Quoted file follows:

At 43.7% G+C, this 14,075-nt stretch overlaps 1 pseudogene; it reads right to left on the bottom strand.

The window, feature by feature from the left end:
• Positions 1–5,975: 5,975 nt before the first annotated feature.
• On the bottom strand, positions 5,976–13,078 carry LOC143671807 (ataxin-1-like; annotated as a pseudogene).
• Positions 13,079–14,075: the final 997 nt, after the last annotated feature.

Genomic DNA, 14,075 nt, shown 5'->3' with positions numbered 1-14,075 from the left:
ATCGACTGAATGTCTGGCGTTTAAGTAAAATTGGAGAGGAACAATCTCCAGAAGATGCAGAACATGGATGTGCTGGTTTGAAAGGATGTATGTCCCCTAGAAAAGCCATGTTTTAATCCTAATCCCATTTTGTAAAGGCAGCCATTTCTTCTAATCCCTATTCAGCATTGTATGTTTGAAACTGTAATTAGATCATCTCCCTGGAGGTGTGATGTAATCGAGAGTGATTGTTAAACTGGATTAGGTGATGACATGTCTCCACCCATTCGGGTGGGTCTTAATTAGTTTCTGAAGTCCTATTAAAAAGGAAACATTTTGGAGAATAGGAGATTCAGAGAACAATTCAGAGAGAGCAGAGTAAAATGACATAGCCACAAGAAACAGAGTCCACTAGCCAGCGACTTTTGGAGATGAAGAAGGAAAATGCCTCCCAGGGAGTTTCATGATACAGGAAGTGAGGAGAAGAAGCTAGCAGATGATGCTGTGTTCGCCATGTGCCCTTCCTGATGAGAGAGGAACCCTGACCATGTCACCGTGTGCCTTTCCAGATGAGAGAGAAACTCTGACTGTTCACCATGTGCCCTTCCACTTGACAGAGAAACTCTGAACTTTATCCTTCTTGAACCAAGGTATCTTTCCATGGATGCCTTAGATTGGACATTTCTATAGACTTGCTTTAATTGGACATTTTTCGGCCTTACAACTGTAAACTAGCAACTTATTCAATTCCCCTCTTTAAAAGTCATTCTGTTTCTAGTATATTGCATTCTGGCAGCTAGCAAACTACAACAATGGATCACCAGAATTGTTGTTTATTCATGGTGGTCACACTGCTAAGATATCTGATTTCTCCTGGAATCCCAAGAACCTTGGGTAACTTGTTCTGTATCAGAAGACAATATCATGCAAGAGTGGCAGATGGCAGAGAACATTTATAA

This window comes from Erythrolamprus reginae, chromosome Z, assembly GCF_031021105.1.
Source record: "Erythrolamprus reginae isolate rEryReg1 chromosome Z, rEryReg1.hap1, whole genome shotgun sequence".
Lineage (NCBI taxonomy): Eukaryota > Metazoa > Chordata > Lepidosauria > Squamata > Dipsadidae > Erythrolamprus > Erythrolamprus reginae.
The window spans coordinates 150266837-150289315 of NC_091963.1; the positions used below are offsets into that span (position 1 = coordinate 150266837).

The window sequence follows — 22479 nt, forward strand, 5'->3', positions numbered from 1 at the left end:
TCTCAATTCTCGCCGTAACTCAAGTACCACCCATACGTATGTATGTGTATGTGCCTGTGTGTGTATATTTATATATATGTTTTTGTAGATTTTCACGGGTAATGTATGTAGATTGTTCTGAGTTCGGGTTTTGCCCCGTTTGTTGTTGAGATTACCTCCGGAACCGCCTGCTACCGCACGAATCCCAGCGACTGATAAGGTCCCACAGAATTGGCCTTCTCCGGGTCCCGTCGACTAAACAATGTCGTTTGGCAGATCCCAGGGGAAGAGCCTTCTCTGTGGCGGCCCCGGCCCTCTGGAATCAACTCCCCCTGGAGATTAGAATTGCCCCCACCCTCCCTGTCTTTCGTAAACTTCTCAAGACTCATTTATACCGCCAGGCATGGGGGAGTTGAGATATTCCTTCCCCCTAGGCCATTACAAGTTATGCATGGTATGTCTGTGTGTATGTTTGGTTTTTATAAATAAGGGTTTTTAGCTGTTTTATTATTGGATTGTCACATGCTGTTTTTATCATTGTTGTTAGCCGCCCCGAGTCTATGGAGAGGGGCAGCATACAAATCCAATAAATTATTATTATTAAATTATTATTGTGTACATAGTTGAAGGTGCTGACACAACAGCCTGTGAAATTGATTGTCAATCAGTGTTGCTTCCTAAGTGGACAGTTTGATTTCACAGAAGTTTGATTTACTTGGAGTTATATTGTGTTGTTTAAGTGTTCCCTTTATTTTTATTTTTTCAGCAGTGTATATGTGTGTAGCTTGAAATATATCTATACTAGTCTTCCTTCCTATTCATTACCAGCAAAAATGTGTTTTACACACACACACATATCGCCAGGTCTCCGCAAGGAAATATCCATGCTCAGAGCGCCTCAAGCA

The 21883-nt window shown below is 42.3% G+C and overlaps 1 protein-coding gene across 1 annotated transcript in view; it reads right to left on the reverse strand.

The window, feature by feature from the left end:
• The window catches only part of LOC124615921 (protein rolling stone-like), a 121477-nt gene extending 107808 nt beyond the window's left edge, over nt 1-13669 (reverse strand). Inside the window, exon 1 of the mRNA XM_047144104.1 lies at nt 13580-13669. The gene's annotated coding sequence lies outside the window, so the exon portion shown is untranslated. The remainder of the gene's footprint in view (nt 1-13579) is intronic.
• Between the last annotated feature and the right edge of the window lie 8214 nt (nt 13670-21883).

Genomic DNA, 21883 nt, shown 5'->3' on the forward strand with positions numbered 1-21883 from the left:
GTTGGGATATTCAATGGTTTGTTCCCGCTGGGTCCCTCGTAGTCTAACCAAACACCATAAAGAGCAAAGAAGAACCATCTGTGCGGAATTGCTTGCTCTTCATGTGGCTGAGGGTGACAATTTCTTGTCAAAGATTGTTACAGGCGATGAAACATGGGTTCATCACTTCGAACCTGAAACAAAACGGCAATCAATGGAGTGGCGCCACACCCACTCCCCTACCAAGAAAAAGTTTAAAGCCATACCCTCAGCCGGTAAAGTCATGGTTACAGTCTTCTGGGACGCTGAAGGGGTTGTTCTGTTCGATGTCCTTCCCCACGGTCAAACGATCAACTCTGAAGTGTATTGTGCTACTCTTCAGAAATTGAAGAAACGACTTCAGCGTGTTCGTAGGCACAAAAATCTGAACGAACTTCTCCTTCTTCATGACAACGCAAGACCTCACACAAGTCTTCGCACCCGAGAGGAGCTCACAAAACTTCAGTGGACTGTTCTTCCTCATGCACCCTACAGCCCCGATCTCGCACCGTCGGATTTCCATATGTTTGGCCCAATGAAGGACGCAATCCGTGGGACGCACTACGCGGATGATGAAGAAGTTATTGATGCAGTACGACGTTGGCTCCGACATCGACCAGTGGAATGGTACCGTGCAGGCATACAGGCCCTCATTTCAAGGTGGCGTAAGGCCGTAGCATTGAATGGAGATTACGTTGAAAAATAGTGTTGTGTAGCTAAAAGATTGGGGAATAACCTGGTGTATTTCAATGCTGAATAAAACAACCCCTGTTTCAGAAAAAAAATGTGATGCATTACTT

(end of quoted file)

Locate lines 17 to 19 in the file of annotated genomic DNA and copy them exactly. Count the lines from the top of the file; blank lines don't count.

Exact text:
• Between the last annotated feature and the right edge of the window lie 8214 nt (nt 13670-21883).

Genomic DNA, 21883 nt, shown 5'->3' on the forward strand with positions numbered 1-21883 from the left:
GTTGGGATATTCAATGGTTTGTTCCCGCTGGGTCCCTCGTAGTCTAACCAAACACCATAAAGAGCAAAGAAGAACCATCTGTGCGGAATTGCTTGCTCTTCATGTGGCTGAGGGTGACAATTTCTTGTCAAAGATTGTTACAGGCGATGAAACATGGGTTCATCACTTCGAACCTGAAACAAAACGGCAATCAATGGAGTGGCGCCACACCCACTCCCCTACCAAGAAAAAGTTTAAAGCCATACCCTCAGCCGGTAAAGTCATGGTTACAGTCTTCTGGGACGCTGAAGGGGTTGTTCTGTTCGATGTCCTTCCCCACGGTCAAACGATCAACTCTGAAGTGTATTGTGCTACTCTTCAGAAATTGAAGAAACGACTTCAGCGTGTTCGTAGGCACAAAAATCTGAACGAACTTCTCCTTCTTCATGACAACGCAAGACCTCACACAAGTCTTCGCACCCGAGAGGAGCTCACAAAACTTCAGTGGACTGTTCTTCCTCATGCACCCTACAGCCCCGATCTCGCACCGTCGGATTTCCATATGTTTGGCCCAATGAAGGACGCAATCCGTGGGACGCACTACGCGGATGATGAAGAAGTTATTGATGCAGTACGACGTTGGCTCCGACATCGACCAGTGGAATGGTACCGTGCAGGCATACAGGCCCTCATTTCAAGGTGGCGTAAGGCCGTAGCATTGAATGGAGATTACGTTGAAAAATAGTGTTGTGTAGCTAAAAGATTGGGGAATAACCTGGTGTATTTCAATGCTGAATAAAACAACCCCTGTTTCAGAAAAAAAATGTGATGCATTACTT